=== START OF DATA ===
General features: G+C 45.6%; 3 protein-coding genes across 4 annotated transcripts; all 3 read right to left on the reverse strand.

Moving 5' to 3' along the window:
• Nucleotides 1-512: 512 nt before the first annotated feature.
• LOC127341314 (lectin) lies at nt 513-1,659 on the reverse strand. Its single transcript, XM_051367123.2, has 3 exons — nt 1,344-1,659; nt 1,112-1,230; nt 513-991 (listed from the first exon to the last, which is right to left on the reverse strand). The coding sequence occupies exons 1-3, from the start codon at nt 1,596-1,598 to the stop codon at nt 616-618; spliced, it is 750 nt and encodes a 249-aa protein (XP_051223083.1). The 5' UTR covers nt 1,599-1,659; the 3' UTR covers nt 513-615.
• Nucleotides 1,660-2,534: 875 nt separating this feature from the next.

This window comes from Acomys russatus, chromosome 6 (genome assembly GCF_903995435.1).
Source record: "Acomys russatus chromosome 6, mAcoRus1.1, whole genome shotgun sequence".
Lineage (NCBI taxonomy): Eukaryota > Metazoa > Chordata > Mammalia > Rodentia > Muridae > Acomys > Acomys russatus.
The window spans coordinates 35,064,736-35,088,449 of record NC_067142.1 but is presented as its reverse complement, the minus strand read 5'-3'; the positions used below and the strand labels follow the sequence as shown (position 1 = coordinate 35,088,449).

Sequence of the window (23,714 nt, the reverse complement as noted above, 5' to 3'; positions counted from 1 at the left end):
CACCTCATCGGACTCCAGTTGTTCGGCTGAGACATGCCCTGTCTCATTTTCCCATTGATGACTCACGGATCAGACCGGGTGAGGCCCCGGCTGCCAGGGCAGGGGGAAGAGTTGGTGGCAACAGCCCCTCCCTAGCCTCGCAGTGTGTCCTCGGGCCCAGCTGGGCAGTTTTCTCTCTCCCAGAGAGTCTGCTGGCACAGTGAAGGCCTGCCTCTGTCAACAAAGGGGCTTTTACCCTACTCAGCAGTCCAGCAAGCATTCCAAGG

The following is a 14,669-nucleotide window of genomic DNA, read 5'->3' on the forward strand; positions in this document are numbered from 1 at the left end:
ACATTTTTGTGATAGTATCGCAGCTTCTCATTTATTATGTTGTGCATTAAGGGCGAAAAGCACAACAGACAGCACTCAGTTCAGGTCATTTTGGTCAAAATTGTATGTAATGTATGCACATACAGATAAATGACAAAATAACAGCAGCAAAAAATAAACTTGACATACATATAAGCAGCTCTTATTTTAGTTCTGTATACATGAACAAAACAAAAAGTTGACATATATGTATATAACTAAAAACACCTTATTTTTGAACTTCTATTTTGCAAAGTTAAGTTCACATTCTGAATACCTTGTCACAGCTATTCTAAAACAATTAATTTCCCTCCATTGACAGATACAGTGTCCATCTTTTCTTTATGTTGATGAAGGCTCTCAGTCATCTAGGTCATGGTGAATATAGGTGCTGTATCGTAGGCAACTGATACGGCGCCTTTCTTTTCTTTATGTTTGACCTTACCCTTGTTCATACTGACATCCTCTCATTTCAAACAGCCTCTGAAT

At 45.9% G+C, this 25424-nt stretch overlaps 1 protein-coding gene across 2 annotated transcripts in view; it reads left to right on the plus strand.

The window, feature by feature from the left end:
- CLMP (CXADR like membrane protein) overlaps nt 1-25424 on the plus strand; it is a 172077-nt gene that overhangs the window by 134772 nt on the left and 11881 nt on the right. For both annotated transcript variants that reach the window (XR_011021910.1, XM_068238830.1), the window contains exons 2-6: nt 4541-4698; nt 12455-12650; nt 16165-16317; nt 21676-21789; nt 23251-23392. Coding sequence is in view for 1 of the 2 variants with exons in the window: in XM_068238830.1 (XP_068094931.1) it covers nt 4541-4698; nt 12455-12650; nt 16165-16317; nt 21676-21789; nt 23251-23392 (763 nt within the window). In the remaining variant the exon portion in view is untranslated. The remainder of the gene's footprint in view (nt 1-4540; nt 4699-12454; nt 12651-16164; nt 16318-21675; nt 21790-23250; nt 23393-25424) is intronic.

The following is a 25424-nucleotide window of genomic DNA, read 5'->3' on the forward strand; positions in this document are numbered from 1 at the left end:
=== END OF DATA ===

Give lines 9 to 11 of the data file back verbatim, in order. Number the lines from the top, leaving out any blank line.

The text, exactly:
The window spans coordinates 35,064,736-35,088,449 of record NC_067142.1 but is presented as its reverse complement, the minus strand read 5'-3'; the positions used below and the strand labels follow the sequence as shown (position 1 = coordinate 35,088,449).

Sequence of the window (23,714 nt, the reverse complement as noted above, 5' to 3'; positions counted from 1 at the left end):
CACCTCATCGGACTCCAGTTGTTCGGCTGAGACATGCCCTGTCTCATTTTCCCATTGATGACTCACGGATCAGACCGGGTGAGGCCCCGGCTGCCAGGGCAGGGGGAAGAGTTGGTGGCAACAGCCCCTCCCTAGCCTCGCAGTGTGTCCTCGGGCCCAGCTGGGCAGTTTTCTCTCTCCCAGAGAGTCTGCTGGCACAGTGAAGGCCTGCCTCTGTCAACAAAGGGGCTTTTACCCTACTCAGCAGTCCAGCAAGCATTCCAAGG